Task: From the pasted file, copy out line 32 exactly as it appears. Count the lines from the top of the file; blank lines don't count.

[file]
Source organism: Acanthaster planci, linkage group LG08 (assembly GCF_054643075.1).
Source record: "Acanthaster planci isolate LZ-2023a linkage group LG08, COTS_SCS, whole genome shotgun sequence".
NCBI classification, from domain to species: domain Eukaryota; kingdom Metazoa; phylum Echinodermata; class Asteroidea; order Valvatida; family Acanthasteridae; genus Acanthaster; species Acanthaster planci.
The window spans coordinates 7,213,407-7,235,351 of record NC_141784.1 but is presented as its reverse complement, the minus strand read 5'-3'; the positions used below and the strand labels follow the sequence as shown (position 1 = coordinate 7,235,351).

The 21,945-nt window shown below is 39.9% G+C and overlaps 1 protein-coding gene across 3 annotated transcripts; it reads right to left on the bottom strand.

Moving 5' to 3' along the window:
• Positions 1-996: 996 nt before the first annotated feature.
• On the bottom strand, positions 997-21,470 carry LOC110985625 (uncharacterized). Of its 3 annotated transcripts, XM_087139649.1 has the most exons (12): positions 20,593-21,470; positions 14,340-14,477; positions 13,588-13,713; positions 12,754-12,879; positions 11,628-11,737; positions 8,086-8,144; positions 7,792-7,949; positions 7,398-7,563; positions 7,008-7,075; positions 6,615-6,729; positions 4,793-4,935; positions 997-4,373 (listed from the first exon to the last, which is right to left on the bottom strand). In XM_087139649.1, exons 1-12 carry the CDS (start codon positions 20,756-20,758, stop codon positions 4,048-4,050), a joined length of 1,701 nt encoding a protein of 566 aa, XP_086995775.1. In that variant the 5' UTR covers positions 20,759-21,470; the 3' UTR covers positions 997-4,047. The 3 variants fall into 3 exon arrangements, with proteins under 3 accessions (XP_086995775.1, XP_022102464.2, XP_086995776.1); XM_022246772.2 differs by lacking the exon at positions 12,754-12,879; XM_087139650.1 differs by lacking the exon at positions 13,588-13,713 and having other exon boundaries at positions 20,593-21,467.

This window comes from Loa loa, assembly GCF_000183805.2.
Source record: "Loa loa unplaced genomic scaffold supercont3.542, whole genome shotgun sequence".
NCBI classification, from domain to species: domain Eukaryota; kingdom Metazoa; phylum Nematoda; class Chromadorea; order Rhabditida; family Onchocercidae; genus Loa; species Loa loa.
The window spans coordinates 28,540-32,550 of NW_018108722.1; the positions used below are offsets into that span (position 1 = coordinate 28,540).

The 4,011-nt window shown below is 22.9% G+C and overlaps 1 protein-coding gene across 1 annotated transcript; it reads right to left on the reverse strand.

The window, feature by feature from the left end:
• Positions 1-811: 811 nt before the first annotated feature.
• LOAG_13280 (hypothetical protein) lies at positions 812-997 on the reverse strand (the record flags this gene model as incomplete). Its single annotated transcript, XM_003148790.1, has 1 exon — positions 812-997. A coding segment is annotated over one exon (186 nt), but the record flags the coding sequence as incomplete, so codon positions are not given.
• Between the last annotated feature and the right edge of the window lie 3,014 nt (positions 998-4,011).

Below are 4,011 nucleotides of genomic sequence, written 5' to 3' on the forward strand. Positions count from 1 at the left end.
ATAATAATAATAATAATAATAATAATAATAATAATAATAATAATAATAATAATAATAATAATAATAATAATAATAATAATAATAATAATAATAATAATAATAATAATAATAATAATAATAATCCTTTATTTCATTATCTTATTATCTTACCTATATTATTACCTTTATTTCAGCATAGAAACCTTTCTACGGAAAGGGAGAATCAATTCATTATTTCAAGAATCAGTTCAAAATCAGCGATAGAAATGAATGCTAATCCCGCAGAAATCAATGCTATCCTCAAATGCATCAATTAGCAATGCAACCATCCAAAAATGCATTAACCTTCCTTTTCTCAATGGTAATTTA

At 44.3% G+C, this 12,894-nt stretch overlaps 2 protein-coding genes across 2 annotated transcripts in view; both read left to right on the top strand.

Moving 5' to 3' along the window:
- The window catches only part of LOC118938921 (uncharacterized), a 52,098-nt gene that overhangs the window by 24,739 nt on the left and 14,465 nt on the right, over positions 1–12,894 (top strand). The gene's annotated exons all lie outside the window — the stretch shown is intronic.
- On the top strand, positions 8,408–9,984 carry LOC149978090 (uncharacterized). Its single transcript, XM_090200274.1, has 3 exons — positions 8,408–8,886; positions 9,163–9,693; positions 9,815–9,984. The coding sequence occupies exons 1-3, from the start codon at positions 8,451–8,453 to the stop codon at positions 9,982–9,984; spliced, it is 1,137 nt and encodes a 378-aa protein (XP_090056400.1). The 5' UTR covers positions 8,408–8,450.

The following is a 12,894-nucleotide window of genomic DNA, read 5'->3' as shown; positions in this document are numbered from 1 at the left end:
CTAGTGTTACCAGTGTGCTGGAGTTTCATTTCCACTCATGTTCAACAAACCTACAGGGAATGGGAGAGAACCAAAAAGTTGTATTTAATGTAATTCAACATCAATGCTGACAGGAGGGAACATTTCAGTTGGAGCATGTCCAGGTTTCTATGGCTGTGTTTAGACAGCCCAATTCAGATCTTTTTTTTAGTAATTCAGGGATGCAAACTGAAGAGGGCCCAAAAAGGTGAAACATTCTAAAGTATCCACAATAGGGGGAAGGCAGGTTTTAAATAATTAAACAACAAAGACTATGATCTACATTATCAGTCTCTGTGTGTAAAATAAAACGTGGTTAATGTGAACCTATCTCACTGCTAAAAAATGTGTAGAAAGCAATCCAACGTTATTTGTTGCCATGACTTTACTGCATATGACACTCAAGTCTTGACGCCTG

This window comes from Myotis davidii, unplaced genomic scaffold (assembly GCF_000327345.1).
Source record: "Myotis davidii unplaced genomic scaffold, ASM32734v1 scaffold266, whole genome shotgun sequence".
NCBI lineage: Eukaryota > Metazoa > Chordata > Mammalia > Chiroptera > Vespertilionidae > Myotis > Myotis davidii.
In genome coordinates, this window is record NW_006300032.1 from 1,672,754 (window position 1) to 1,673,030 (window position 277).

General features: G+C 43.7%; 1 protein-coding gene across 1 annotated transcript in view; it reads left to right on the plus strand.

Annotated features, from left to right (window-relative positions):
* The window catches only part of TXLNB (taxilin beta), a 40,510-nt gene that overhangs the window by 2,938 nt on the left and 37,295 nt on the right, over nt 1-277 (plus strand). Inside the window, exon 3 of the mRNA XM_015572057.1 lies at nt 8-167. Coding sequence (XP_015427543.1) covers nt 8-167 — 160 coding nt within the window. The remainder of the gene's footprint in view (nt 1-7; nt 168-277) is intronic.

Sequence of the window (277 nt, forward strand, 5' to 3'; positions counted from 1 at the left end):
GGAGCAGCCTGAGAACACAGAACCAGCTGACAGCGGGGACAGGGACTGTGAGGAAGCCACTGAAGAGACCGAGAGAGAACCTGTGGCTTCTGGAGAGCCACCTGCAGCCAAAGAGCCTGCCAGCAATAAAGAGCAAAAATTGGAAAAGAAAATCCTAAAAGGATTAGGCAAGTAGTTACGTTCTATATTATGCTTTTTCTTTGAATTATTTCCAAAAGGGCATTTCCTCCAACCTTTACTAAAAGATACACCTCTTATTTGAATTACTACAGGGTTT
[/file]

* The window catches only part of TXLNB (taxilin beta), a 40,510-nt gene that overhangs the window by 2,938 nt on the left and 37,295 nt on the right, over nt 1-277 (plus strand). Inside the window, exon 3 of the mRNA XM_015572057.1 lies at nt 8-167. Coding sequence (XP_015427543.1) covers nt 8-167 — 160 coding nt within the window. The remainder of the gene's footprint in view (nt 1-7; nt 168-277) is intronic.